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Three Questions to Keep Yourself From Losing Your Cool

I’ve learned to take my rant offline rather than saying or doing something I’m going to regret later.

Have you noticed that there are certain triggers that are guaranteed to make you lose your cool? I have. One of my “favorite” triggers is when someone makes a commitment to keep me in the loop about a series of events that could affect the health and well-being of my family and then doesn’t follow through. Another is when someone misses an agreed upon deadline on an important project and doesn’t let me know.

Depending on the day and what else is going on with me, my reaction to the trigger can be pretty ugly. I can go immediately into a fight or flight response (more fight than flight) that is usually accompanied by a good bit of profanity and speculation on the intelligence of the other party. You know, something along the lines of “that bleeping idiot.” Like I said, not pretty.

Over the years, I’ve learned to take my rant offline rather than saying or doing something I’m going to regret later. That doesn’t mean I don’t ever express my frustration or disappointment. I do, but I try to choose a time and method that leads to positive short and long-run outcomes.

The key to doing that is to get really clear about your triggers so you know them when you feel them. I’ve written a lot about triggers over the years like this post on managing the gap between stimulus and response. What I haven’t written about yet is three simple questions that can help you learn how to keep from losing it when triggered.

The questions are ones that I have used for years to set up one-on-one peer coaching conversations in our leadership development programs. They’re based on Tim Gallwey’s idea that your performance is equal to your potential minus the interference. As I cover in more detail here, interference comes in two flavors—external and internal. The external interference is all that stuff out there in the world that triggers you. The internal interference is that monologue inside your head about how stupid, wrong or unfair that external trigger is (a phenomenon more commonly known as losing your shit.) Get rid of the internal interference and you’re much more likely to live and lead at your best. Your performance just equals your potential, straight up.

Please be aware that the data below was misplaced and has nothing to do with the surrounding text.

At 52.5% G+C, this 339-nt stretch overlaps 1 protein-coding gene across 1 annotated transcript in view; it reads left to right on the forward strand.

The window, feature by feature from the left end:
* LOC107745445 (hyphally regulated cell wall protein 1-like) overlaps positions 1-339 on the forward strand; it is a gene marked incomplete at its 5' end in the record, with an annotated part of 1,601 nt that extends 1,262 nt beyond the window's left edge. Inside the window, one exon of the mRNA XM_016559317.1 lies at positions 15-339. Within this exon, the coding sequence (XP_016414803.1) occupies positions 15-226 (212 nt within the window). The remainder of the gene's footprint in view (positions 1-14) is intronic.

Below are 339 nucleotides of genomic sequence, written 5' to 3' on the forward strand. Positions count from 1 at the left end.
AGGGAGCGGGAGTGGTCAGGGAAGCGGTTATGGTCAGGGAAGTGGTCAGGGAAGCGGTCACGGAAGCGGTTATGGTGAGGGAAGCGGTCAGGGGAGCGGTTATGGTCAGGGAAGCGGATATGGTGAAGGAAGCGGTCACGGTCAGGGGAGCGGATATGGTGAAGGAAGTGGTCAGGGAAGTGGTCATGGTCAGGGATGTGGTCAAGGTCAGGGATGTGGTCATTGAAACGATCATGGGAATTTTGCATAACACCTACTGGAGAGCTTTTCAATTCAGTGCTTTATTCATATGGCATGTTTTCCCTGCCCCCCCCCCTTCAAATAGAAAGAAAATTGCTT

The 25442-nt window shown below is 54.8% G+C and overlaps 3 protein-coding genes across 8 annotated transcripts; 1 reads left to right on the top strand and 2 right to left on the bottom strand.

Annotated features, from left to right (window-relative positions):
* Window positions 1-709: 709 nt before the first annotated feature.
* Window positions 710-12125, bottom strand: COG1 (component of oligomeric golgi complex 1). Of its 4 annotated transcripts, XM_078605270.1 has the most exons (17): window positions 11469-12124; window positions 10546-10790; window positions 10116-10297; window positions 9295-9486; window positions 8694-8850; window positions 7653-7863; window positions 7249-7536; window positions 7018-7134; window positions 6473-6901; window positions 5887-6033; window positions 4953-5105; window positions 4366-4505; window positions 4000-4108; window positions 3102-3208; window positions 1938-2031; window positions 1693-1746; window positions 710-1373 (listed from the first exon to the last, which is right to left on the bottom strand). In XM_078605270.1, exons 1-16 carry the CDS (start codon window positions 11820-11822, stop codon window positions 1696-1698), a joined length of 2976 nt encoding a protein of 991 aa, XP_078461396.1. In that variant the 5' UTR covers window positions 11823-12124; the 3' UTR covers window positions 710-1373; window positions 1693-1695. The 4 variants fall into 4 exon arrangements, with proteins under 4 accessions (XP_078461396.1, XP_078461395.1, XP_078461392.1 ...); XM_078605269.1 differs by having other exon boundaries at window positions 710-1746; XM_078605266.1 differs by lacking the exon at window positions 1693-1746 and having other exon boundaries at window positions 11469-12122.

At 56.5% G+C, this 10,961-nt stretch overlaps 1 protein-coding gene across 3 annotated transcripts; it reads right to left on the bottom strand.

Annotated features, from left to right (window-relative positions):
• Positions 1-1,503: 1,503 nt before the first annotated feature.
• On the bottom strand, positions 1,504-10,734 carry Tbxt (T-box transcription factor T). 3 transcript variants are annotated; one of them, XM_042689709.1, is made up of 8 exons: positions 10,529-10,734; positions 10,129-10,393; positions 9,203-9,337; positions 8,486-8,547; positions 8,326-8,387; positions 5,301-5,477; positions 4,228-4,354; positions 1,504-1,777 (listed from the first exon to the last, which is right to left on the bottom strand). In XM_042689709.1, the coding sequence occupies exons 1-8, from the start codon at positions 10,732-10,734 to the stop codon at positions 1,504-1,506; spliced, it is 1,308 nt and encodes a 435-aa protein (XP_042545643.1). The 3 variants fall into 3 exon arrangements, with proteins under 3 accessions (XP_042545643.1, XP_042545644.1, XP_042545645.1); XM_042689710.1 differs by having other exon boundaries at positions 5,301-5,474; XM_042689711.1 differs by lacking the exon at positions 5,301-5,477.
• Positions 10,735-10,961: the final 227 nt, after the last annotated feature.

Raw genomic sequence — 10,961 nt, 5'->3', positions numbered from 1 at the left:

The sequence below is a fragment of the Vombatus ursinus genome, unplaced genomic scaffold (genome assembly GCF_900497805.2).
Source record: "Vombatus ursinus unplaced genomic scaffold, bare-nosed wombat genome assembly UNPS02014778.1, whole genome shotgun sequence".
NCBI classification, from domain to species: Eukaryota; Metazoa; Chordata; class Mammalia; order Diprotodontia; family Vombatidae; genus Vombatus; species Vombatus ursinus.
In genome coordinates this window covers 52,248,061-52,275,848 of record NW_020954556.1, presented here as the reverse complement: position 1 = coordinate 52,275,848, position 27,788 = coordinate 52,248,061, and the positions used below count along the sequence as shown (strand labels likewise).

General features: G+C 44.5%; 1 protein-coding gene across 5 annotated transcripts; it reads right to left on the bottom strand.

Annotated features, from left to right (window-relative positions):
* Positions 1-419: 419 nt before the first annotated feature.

Here, then, are the three questions that can help you keep it together:

  • What are the situations or events out there in the world that are guaranteed to set you off? (These are your triggers or external interference.)
  • What’s the “go-to” story in your head when you’re triggered and what kind of language do you use and physical reactions do you have when you’re telling yourself that story? (This is your internal interference.)
  • What’s the impact on your performance when those stories in your head become super loud or overwhelming? (This is what’s keeping you from demonstrating your full “at your best” potential.)

When I ask leaders to coach each other using those questions, they use words like “cathartic,” “revealing” and “valuable” to describe the experience. From encouraging these conversations over the years, I’ve learned that most people haven’t taken time to stop and learn more about their triggers and their impact.

Getting to know your triggers is essential to living and leading at your best. Here’s a suggestion:  Find a trusted colleague or friend this week and use the three questions to coach each other on getting to know your triggers.

What are your triggers?